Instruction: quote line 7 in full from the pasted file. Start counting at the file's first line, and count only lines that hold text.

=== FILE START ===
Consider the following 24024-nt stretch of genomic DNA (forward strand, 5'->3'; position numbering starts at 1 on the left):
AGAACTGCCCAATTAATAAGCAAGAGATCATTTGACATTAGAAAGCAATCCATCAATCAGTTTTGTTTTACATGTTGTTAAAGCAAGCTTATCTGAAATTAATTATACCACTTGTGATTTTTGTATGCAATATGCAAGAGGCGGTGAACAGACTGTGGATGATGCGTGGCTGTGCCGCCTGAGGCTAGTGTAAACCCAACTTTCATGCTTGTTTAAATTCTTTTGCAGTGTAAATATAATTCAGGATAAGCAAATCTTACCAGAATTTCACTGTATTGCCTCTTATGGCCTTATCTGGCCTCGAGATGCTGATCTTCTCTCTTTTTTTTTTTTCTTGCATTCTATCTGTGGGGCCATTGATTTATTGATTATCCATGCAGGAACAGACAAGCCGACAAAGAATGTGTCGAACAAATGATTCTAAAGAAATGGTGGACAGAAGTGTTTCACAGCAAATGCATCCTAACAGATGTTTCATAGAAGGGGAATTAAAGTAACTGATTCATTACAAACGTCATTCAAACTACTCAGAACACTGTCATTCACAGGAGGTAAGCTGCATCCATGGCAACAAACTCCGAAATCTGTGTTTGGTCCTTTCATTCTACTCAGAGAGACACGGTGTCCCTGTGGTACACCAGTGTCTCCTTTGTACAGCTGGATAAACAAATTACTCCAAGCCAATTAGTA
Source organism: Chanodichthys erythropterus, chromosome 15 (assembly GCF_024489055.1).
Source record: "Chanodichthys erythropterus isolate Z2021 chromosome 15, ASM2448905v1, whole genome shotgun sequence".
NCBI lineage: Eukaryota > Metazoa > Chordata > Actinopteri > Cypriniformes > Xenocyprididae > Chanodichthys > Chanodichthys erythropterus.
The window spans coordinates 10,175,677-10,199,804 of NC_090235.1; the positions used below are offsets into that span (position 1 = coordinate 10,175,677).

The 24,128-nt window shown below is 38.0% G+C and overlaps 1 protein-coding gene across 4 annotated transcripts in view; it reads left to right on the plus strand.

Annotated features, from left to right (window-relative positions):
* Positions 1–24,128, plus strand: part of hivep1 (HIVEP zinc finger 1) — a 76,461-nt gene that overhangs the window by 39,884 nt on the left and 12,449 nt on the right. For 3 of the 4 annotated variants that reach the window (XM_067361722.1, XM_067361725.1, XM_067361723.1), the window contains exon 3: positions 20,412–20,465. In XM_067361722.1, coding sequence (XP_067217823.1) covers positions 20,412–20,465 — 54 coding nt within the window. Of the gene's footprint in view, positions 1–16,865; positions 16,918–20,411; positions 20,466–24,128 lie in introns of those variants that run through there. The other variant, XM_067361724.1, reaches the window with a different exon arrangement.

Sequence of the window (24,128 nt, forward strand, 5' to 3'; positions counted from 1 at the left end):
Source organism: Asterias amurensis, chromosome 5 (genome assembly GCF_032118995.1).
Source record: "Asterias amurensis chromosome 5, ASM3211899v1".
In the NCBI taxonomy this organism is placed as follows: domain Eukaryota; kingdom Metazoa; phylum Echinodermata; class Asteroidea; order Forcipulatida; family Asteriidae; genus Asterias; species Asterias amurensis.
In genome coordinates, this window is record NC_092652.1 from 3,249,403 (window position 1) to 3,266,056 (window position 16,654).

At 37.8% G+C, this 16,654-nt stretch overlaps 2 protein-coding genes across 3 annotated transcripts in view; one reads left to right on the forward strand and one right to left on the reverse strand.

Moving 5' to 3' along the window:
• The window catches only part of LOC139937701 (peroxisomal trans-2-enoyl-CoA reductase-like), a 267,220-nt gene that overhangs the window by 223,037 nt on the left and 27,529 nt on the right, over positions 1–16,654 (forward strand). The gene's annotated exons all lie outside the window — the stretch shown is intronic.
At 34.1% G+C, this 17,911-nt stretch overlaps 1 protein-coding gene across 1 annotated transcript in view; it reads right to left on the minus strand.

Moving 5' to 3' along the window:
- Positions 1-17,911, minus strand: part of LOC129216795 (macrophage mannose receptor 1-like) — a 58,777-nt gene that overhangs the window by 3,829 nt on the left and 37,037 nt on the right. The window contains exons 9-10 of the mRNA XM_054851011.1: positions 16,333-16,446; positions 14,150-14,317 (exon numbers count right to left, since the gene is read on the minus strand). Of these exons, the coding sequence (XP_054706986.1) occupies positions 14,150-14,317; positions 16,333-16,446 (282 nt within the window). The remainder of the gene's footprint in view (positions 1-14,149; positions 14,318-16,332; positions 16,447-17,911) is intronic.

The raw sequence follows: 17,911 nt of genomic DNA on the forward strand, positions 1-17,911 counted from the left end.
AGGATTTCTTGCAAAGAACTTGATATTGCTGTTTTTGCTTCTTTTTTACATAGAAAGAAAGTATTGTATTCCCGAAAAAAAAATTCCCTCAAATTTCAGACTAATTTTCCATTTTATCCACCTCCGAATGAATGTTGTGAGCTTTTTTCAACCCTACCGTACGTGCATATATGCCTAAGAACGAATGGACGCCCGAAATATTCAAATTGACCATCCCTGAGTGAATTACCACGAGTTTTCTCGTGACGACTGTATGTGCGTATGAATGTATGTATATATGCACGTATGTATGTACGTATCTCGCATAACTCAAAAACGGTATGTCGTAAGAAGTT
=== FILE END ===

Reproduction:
The 24,128-nt window shown below is 38.0% G+C and overlaps 1 protein-coding gene across 4 annotated transcripts in view; it reads left to right on the plus strand.